And one final look at the uniform. Apparently real experts in the history of Hungarian military uniforms designed them and claim that they are in the finest tradition of Hungarian military uniforms. The trouble is that quite a few people see a striking resemblance between them and the uniforms of the Wehrmacht.

The Parliamentary Guard uniform on the left and the Wehrmacht uniform on the right

The Parliamentary Guard uniform on the left and the Wehrmacht uniform on the right

Unfortunately, there are similarities. Especially when it comes to the placement of pockets with buttons and the six gold buttons in the front of the tunic. The color green is reminiscent of the old German uniforms. But, the shako is traditional all right. It was typical Hungarian military headgear that was adopted in many countries and the name picked up in many languages, including English.

We will see what László Kövér and Márta Mátrai will use the members of this beefed up Parliamentary Guard for. Will they really use them against opposition members whose behavior is objectionable to the presiding speaker? Possibly. Of course, the question is whether they will be used only against MSZP, LMP, and DK members or whether Kövér will be equally strict with members of Jobbik when they begin making anti-Semitic speeches as they have done on several occasions in the past.

48 comments

  1. Eva S. Balogh :

    Ron :
    I believe that you are too optimistic. In 2014 there will be no Cohesion Funds for Hungary, no money in The National Bank of Hungary, and the country will be or is in the process of being declared bankrupt.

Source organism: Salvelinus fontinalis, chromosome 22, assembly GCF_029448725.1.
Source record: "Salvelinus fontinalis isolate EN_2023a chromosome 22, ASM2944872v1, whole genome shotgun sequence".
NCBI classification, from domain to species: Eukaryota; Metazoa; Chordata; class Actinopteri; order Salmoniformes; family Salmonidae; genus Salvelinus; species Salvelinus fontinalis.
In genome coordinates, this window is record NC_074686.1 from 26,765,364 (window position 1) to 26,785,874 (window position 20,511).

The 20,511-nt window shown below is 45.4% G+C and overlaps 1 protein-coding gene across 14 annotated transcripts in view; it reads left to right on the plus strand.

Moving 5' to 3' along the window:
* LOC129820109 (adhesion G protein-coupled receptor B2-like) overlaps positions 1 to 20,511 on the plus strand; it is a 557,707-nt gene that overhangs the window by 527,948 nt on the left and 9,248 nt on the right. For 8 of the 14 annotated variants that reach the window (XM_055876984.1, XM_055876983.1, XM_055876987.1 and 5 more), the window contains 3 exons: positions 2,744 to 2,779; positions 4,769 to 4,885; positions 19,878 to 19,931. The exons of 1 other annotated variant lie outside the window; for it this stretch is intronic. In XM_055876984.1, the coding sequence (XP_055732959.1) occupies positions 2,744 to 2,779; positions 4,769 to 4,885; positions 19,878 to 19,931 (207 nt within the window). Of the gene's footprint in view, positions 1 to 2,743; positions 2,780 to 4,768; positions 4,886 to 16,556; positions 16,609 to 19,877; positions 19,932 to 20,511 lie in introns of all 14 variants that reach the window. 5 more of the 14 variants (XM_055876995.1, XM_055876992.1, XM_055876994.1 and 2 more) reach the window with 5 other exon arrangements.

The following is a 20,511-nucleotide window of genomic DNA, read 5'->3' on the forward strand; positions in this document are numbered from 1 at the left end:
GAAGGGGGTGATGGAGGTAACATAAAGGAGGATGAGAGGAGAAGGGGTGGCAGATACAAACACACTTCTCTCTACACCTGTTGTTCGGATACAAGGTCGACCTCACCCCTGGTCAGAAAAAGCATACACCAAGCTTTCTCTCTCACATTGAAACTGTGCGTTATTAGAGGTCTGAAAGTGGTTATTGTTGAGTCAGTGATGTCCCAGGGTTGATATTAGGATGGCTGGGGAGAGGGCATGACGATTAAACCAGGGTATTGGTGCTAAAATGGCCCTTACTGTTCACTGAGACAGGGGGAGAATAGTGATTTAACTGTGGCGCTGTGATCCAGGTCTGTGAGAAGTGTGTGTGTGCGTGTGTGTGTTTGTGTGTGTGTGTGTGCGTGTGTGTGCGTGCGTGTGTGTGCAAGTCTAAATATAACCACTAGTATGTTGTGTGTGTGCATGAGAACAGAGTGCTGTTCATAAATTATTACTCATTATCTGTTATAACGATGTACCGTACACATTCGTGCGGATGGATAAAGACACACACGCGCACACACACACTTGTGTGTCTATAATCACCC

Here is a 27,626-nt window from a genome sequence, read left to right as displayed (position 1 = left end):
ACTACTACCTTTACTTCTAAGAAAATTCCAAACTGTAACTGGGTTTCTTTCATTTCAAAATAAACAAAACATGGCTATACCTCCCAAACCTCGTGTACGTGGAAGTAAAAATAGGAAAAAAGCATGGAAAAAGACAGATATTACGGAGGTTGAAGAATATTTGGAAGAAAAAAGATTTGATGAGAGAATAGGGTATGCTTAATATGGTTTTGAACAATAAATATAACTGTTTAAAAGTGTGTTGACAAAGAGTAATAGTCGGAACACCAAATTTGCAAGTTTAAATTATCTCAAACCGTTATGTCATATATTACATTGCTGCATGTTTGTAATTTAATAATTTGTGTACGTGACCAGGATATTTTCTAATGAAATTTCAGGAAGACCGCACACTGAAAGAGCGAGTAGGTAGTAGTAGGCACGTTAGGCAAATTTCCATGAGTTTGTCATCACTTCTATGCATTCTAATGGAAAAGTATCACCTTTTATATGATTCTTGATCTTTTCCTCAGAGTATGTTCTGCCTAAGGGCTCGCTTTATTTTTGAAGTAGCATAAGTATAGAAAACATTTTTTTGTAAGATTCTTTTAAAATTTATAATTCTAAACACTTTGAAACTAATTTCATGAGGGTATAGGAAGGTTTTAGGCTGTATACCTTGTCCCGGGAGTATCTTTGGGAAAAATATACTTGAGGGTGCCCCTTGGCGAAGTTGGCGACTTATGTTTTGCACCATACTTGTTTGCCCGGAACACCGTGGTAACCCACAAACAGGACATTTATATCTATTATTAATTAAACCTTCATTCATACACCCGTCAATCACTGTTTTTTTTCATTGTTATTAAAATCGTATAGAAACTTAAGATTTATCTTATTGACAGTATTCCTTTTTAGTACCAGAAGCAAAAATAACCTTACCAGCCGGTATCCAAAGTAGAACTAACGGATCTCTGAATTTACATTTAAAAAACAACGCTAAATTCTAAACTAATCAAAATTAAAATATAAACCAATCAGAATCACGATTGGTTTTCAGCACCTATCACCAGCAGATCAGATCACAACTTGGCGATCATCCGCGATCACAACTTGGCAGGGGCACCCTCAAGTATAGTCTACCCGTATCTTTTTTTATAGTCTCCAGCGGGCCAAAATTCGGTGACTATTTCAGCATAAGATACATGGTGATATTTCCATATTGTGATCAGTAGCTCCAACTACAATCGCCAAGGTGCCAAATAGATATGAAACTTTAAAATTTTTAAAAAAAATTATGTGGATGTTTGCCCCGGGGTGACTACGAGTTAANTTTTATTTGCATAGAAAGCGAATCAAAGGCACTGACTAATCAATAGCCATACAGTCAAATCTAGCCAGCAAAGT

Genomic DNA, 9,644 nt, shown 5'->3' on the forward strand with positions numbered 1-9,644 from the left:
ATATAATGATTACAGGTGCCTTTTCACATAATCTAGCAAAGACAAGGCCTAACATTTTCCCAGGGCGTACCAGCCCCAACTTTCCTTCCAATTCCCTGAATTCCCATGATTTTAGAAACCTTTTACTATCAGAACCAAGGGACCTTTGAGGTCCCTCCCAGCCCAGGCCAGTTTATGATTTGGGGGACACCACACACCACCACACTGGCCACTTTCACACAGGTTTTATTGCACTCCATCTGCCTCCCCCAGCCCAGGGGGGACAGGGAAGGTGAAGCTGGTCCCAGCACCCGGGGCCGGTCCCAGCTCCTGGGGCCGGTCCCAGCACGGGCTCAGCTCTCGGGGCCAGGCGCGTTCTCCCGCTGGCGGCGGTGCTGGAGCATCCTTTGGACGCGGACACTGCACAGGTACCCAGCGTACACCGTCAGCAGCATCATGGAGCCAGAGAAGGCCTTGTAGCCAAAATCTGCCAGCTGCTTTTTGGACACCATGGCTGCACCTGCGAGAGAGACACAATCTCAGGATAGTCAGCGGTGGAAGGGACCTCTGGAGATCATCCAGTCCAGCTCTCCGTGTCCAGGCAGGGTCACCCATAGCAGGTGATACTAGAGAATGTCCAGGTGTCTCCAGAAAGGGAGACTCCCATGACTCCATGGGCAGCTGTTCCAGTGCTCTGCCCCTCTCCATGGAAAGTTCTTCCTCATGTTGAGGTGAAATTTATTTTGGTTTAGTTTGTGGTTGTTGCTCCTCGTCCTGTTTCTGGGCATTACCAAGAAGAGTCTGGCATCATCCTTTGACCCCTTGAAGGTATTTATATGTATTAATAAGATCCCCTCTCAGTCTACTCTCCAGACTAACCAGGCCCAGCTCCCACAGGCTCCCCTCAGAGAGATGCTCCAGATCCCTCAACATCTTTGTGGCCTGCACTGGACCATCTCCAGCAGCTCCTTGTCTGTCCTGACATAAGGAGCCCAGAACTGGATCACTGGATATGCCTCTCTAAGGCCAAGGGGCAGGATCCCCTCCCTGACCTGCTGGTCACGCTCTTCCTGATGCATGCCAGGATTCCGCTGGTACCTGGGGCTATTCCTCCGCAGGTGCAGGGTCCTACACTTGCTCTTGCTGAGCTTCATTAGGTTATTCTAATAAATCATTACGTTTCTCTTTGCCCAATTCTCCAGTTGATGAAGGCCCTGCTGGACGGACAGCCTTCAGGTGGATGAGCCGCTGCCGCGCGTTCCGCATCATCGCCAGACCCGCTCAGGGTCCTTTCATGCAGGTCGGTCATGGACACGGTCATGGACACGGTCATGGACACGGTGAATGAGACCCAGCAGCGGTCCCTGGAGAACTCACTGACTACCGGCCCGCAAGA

I also have my doubts that Hungary will receive the cohesion funds from the European Union and then Orbán will be in real trouble.

    I doubt that the EU would cut cohesion funds to punish Hungary for its wayward political ways. But the EU is a creature of law and can only cut cohesion funds for two (legal) reasons: a) if the country’s budget deficit fails to meet the prescribed targets or b) if there is fraud.

    If Hungary comes under examination because of its out-of-kilter budget, it will have lots of company around the EU. For that reason ECOFIN (the council of finance ministers, which decides on such things) will get cold feet cutting JUST Hungary while they will simultaneously have no political will to cut EVERY country with a budget deficit above targets. Imagine the cries of double standards if ECOFIN cut only Hungary’s funds!

    The same problem arises with the second standard: fraud. Given all of the revelations that Eva has covered in previous posts about the way that Fidesz-connected companies have cornered the market on cohesion fund projects, perhaps fraud could be proven. But that would take a full investigation — which would take a long time and meet with tremendous government resistance. Plus, many other EU countries have been suspected of very similar fraudulent tender processes and a full-out investigation of Hungary alone will be also open to charges of double standards.